The upshot of all this is that I've lost some plants. I attribute most of these losses to the combination of our last heatwave and my miserly water usage. One of my saddest losses was Loropetalum chinense 'Sizzling Pink.'
|Loropetalum chinese 'Sizzling Pink' in early June|
As this is the second Loropetalum I've lost in the backyard border, I'm guessing that something about this location is inhospitable. Maybe the loss is attributable to a sprinkler coverage problem or something is funky with the soil in this area but I'm going to replace the Loropetalum with a different plant this time.
A vigorous Cuphea aff. Aequipetala died quite suddenly and unexpectedly after nearly 2 years in the garden. This plant had been a rampant spreader and I'd considered removing it but, without an immediate replacement, I'd let it be, cutting it back when its size got out of bounds. Perhaps the last haircut was ill-timed or a touch too severe?
|Cuphea aff. Aequipetala in January|
|Dead Cuphea this week|
A small seedling is visible at the lower left side of the plant in the above picture. I may allow it to stay - or I may relocate it to an area where its mature size won't present an issue.
In addition to some annuals that expired quickly as the heat turned up, my other losses in the back border were smaller-sized perennials such as the 2 shown below.
|Mostly dead Fuchsia thymifolia, foolishly planted in a spot that got too much sun|
|Osteospermum 'Zion Copper Amethyst,' dead even though 4 others in the same area survived|
Some plants are hanging on for dear life. The question I ask every time I see one of them is: should I put it out of it's misery? The most disappointing of these is Phormium cookianum 'Cream Delight.'
|Transfer to rehab clinic pending|
The plant's condition is disappointing because it's pretty clearly my fault. I moved it from one spot to another in my dry garden earlier this year. It didn't get the water or attention it needed after transplantation and it hasn't recovered since I put it on life support a month ago. I think I'm going to move this one to a pot and make one more try to revive it.
When the 60 foot Eucalyptus tree was removed from our side year in February, the surrounding area was transformed from a mostly shady bed to a full sun area. Among other plants, I had 3 Acanthus mollis in that area, which I was concerned would fry when summer hit. Amazingly, one of these thrived, blooming continuously. I suspect this variety is Acanthus mollis 'Summer Beauty,' which is said to be more sun tolerant.
However, a second, purchased at the same time and possessing the same leaf shape, has fared less well. I'm nonetheless keeping it in the same area for now. The third, shown below, has had a harder time. This past weekend, I moved it to a shadier area, where I hope it'll be happier.
|Acanthus mollis with sunburn|
|The same Acanthus mollis, looking happier already|
Plant losses always hurt but, looking on the brighter side, they can provide insights into cultural needs for future reference, as well as opportunities to try out different plants. It's too bad, though, that the heat and drought doesn't take out more weeds...
|Weed, thriving in the hot sun with no water|
I'm sorry for your losses. However, in another way it makes me feel a little better about my own.ReplyDelete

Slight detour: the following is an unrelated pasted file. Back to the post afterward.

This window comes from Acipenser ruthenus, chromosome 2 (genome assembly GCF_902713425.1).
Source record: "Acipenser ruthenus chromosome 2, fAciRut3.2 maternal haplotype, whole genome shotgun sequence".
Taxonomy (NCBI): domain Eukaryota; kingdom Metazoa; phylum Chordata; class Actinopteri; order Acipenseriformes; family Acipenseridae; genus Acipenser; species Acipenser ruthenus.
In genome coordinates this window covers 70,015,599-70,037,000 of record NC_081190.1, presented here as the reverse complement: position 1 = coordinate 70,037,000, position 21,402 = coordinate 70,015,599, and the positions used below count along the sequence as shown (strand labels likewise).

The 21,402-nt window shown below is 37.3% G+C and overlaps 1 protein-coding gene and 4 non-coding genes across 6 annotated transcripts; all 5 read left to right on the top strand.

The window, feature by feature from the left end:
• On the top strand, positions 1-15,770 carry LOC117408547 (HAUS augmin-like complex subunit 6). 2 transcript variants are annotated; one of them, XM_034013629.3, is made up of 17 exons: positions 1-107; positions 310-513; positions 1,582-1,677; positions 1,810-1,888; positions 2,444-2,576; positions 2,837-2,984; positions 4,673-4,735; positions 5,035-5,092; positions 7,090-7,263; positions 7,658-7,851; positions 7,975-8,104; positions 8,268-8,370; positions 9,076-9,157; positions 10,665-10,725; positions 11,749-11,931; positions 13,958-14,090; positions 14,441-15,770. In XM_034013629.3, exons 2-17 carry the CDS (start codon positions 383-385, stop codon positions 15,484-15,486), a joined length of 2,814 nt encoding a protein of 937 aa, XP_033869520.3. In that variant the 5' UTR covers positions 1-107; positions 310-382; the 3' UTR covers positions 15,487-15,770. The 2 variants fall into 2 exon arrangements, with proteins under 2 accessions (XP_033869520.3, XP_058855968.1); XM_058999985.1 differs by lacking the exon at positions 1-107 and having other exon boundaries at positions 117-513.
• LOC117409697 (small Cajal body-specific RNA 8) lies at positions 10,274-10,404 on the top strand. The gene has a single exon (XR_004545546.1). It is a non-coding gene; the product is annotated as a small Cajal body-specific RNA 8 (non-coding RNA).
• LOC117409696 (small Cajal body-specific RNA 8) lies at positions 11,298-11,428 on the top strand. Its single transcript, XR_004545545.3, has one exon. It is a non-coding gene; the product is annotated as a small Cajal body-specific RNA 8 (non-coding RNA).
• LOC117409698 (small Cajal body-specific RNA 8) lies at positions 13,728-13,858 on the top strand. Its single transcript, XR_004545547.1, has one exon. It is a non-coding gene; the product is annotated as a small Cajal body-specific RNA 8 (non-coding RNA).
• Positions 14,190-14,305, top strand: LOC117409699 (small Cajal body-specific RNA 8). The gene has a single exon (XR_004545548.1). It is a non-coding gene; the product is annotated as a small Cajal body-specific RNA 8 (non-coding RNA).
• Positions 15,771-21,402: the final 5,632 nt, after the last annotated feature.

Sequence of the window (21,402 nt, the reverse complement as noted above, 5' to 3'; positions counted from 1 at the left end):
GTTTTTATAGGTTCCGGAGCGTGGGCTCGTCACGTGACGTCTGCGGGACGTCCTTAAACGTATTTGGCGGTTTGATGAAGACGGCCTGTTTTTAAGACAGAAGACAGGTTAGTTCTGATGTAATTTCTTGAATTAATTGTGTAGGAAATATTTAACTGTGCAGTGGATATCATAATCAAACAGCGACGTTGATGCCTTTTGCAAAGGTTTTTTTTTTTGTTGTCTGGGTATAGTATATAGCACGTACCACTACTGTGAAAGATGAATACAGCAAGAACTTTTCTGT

It's all a learning experience but it's too bad our pocketbooks also take a hit.Delete
I am so sorry for about your droughty conditions. That is tough! The loropetalum especially was beautiful. Every year there are losses in my garden for one reason or another. At first I took it personally, but I have come to accept it as opportunity to try again, with the same plant or another. I am always amazed at how well weeds flourish under the harshest conditions. I guess their tenacity is what makes them weeds!ReplyDelete
The drought is becoming a larger issue each year. I've introduced a lot of drought-tolerant plants but haven't been able to bring myself to remove all the water-suckers (except the grass, which I'm slowly winnowing).Delete
It's that time of the year. I can hear them shouting from the street, "Bring out your Dead." Sorry about your losses. It's amazing how the weeds can make it through just about anything and keep on growing.ReplyDelete
I may need to hold a seasonal "Day of the Dead" for my plants...Delete
Sorry for your losses but on the brighter side you do learn from them and it's all part of the process of gardening :)ReplyDelete
I just came across a reassuring quote: "If you're not killing plants, you're not really stretching yourself as a gardener." (J.C. Raulston). I may have it made into a plaque and post it in my garden.Delete
How frustrating for you. Loropetalum like to be really moist. They can take heat as long as they never dry out. I've lost tons of plants over the years. I look at it as a lesson in what not to do but it still stings. Maybe you can find some great replacements at fall nursery sales.ReplyDelete
I think I underestimated how much extra water that plant needed before it became sufficiently established to survive on my standard irrigation schedule. Although, my other 3 Loropetalum aren't exactly flourishing...Delete
That's such bummer about your Loropetalum. I have mine under the canopy of a Doug fir where it gets almost no water and it's been fine. I think it must miss the worst of the midday sun.ReplyDelete
Despite mountains of added compost, the soil in the back border is still pretty crappy so that, combined with too little supplemental water and too much sun, probably signed the plant's death warrant.Delete